- Hypotensive transfusion reaction (HTR) A less recognized, but severe acute transfusion reaction is observed during or immediately following a blood product infusion. For adults, the definition includes a drop in systolic blood pressure of ≥30 mm Hg to ≤80 mm Hg . For paediatric patients (1 year to less than 18 years old) an HTR is considered a greater than 25% drop in systolic BP from baseline. In neonates or small infants (less than 1 year or any age and less than 12 kg body weight) an HTR is a greater than 25% drop in the baseline value using whichever measurement is being recorded (e.g. mean BP). Two-thirds of cases involve surgical or critically ill patients with an overall incidence of 1 in 10,000 units transfused (71). The pathogenesis of this syndrome appears to be related to the activation of the contact pathway (prekallikrein converting to kallikrein) induced in plasma by the negatively charged surface of some leukoreduction filters. Kallikrein activation stimulates the conversion of high-molecular-weight kininogen to bradykinin. The syndrome is often more severe in patients concurrently treated with angiotensin-converting enzyme inhibitors, which doubles the half-life of the bradykinin degradation product des-Arg9- BK (72).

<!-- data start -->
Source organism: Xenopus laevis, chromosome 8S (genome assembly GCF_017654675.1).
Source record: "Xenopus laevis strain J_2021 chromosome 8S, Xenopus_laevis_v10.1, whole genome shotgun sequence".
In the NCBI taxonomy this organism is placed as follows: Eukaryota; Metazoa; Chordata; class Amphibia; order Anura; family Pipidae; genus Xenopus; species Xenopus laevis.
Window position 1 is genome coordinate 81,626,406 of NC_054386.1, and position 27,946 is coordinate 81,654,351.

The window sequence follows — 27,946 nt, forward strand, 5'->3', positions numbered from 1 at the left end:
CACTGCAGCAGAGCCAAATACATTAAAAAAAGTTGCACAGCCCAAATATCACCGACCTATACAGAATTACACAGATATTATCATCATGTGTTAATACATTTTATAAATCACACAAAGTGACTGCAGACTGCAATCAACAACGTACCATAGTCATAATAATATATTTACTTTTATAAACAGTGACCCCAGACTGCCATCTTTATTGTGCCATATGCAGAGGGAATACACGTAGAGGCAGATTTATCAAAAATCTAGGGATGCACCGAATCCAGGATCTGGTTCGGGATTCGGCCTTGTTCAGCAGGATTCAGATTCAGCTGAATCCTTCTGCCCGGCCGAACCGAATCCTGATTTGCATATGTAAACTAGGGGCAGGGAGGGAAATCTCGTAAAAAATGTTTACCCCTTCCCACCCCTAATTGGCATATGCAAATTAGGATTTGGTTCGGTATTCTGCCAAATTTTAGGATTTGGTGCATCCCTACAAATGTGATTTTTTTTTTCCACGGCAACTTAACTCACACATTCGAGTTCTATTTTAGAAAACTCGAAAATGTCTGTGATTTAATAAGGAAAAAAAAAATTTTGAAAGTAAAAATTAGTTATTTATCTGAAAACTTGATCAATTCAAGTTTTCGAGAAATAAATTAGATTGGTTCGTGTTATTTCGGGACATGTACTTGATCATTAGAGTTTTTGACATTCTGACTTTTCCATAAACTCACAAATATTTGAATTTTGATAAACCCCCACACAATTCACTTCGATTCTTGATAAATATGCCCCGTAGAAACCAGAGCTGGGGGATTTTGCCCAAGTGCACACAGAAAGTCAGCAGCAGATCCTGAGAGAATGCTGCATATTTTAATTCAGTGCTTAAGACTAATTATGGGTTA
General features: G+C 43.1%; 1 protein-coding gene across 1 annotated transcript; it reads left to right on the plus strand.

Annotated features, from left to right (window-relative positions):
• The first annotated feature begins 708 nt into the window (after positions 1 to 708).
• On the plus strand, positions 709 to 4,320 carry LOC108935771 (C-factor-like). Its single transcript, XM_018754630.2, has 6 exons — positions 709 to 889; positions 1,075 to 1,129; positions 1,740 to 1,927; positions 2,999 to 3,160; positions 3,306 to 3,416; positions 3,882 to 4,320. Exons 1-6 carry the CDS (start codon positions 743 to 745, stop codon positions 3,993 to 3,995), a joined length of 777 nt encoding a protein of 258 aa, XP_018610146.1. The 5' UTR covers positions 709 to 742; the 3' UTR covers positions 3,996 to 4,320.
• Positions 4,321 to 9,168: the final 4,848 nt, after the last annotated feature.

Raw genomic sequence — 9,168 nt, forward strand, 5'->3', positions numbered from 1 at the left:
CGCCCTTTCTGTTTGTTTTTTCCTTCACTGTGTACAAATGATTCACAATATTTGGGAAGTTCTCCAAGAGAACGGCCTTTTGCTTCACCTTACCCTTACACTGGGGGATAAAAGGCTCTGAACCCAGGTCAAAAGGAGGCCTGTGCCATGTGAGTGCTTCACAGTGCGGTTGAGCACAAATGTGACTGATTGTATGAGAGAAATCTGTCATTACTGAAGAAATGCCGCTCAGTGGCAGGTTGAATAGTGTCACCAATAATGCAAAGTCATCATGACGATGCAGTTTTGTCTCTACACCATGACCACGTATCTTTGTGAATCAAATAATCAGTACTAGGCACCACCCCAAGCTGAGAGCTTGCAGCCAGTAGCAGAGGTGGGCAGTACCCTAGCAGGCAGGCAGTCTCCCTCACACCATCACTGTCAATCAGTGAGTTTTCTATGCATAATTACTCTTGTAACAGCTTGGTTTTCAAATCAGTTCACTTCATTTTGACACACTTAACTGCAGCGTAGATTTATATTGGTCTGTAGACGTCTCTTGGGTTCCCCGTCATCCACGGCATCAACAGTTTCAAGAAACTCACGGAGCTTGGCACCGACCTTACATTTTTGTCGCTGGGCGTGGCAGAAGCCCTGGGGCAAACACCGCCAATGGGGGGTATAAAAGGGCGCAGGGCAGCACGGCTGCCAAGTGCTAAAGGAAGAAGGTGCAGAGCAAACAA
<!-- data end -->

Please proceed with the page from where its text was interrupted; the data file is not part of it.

- Transfusion Associated Hyperkalemia (TAH) is defined as any abnormally high potassium level (> 5 mml/l, or 1.5 mml/l net increase) within one hour of transfusion. After blood transfusion, the rise in a patient's serum potassium level is usually transient due to the redistribution of the potassium load. While it is difficult to prove conclusively that RBC transfusions lead to cardiac arrest, available evidence suggests that transfusion-associated hyperkalemic cardiac arrest is a real phenomenon32, particularly in paediatric patients. Measures to reduce the risk of this complication in young children include anticipating and replacing blood loss before significant hemodynamic compromise occurs, using large-bore peripheral intravenous catheters rather than central venous access, checking and correcting electrolyte abnormalities and using fresher RBCs for massive transfusion (73).